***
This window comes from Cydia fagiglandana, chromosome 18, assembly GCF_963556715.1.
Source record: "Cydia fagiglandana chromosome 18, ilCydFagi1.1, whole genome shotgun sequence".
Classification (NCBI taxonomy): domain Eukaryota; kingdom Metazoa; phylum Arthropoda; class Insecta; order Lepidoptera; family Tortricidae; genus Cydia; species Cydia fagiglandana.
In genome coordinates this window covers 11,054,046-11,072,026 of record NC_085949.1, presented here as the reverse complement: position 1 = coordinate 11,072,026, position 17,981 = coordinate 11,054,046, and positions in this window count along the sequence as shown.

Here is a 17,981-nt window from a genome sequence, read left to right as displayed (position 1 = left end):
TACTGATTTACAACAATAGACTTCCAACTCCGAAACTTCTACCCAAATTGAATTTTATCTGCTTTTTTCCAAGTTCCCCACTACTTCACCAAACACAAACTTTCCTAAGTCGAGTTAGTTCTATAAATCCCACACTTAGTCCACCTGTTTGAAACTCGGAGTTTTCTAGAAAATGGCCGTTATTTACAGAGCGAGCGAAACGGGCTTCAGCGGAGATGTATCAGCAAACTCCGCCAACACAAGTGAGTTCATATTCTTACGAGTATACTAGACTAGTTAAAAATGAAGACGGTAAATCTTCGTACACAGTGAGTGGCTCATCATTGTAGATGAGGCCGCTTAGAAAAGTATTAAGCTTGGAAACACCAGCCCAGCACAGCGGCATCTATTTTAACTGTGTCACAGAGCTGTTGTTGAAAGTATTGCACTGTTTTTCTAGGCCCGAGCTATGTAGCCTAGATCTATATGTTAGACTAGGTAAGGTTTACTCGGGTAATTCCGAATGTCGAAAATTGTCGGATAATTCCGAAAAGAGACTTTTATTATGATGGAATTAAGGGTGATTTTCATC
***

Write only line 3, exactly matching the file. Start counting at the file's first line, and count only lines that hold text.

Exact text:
Classification (NCBI taxonomy): domain Eukaryota; kingdom Metazoa; phylum Arthropoda; class Insecta; order Lepidoptera; family Tortricidae; genus Cydia; species Cydia fagiglandana.